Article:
"Girl with bound feet 1870-1890. The feet would then regularly be unbound, washed and kneaded, with additional pain often caused by beating the sole of the foot to keep the bones broken. The feet were then rebound – ever more tightly each time. Whenever the binding session was over, the girl was immediately forced to walk on her feet to crush them further. None of this was carried out with any anesthetic."
5 Surprising Facts about Otzi the Iceman. I've spent some time learning about this incredible find it's fascinating. I bet he had no idea just how important he would be thousands of years after his death.
Navajo woman and baby. Historically, the structure of the Navajo society is largely a matrilineal system, in which women owned livestock and land. Once married, a Navajo man would move to live with his bride in her dwelling and among her mother's people and clan. The children are "born to" and belong to the mother's clan, and are "born for" the father's clan.
In 1879, Anna Bates (a giantess at 7' 5½") gave birth to the longest and heaviest baby that Guinness has on record. The baby, born in Seville, Ohio, weighed in at 23 pounds, 12 ounces and measured 30 inches long. Sadly, the baby boy passed away just 11 hours after being born.
Joan of Kent, first Princess of Wales (1328-1385) was the wife of Edward the Black Prince. Their marriage was a love match; the Plantagenet sons of Edward III had a tendency to defy convention & follow their heart. While Edward & Joan never became King & Queen of England, their surviving son became Richard II. Edward treated his wife affectionately in public & in private; his letter to her seven years after their wedding began, "My dearest and truest sweetheart and beloved companion."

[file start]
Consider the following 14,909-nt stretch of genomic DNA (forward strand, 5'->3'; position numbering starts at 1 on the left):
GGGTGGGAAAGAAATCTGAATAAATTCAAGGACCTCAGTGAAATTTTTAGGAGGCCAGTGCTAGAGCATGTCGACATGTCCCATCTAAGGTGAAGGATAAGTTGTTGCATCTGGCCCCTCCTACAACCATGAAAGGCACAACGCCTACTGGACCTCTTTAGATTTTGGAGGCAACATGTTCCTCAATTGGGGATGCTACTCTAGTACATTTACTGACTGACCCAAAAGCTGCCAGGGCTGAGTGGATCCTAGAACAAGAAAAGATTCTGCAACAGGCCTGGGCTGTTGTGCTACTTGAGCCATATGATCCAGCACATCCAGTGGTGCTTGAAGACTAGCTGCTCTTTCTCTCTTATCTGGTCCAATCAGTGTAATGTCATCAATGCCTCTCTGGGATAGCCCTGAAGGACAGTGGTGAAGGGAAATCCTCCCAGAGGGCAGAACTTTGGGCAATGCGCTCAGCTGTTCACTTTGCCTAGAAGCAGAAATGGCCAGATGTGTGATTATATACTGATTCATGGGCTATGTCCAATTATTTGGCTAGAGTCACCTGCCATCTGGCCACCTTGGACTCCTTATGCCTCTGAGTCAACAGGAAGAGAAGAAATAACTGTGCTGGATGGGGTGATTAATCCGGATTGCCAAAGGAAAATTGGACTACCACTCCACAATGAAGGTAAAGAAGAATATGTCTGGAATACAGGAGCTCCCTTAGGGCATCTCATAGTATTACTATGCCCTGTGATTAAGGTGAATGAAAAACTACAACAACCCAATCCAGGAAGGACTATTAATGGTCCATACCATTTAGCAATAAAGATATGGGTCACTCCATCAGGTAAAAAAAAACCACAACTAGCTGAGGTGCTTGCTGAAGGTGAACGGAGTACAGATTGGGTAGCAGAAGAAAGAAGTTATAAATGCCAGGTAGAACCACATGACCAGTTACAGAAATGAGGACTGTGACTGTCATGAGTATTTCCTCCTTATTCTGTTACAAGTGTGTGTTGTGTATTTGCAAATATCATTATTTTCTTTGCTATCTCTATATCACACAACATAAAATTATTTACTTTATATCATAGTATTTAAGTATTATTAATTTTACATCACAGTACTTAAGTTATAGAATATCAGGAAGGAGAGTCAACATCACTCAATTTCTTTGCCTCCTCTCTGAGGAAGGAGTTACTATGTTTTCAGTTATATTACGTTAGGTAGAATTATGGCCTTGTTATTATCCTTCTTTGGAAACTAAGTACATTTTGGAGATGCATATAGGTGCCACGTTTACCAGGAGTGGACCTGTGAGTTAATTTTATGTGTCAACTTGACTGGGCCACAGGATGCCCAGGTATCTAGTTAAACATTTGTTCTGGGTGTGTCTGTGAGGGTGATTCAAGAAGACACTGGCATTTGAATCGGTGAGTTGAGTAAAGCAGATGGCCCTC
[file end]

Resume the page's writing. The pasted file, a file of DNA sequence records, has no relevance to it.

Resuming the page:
Chiune Sugihara. This man saved 6000 Jews. He was a Japanese diplomat in Lithuania. When the Nazis began rounding up Jews, Sugihara risked his life to start issuing unlawful travel visas to Jews. He hand-wrote them 18 hrs a day. The day his consulate closed and he had to evacuate, witnesses claim he was STILL writing visas and throwing from the train as he pulled away. He saved 6000 lives. The world didn't know what he'd done until Israel honored him in 1985, the year before he died.
Harriet Tubman, slave, abolitionist, spy and 1st woman to lead an armed expedition during war. Born into slavery, she was beaten, 'hired out' and suffered seizures from being hit by a heavy weight. After escaping, she later made ~19 trips to rescue a total of over 300 slaves, sometimes using the Underground Railroad. Called 'Black Moses', she carried a gun and threatened to shoot any slave who would turn back. She was a Union spy during the Civil War and struggled for women's suffrage.
Who paved for women Doctors in England? Elizabeth Garrett Anderson was the first female British doctor. Born as the second of eleven children in 1836, she went on to study medicine and received her medical license in 1872. After that she co-founded the Hospital for Women in London. She then went on to become dean of the London School of Medicine for Women. Not satisfied with the private life, in 1908 she ran for office and became England’s first female mayor.
In 79 CE, the eruption of Vesuvius covered the whole city of Herculaneum in volcanic ash. One home, the Villa of Papyri, contained a library of 1,785 papyrus scrolls. At the time of the eruption, the library was packed in cases ready to be moved to safety when it was overtaken by pyroclastic flow; the eruption charred the scrolls but preserved them— the only surviving library of Antiquity. Modern science has enabled them to be read. Many contain previously unknown works.
Queen Victoria with grandchildren Prince George, Princess Mary and Prince Edward of York
Ray Mala (December 27, 1906 – September 23, 1952) was the first Native American movie star and the most prolific film star Alaska has thus far produced. Mala was recently named a "Top Ten Alaskan" by TIME Magazine. He starred in MGM's Academy Award-winning Eskimo/Mala The Magnificent, directed by Woody Van Dyke.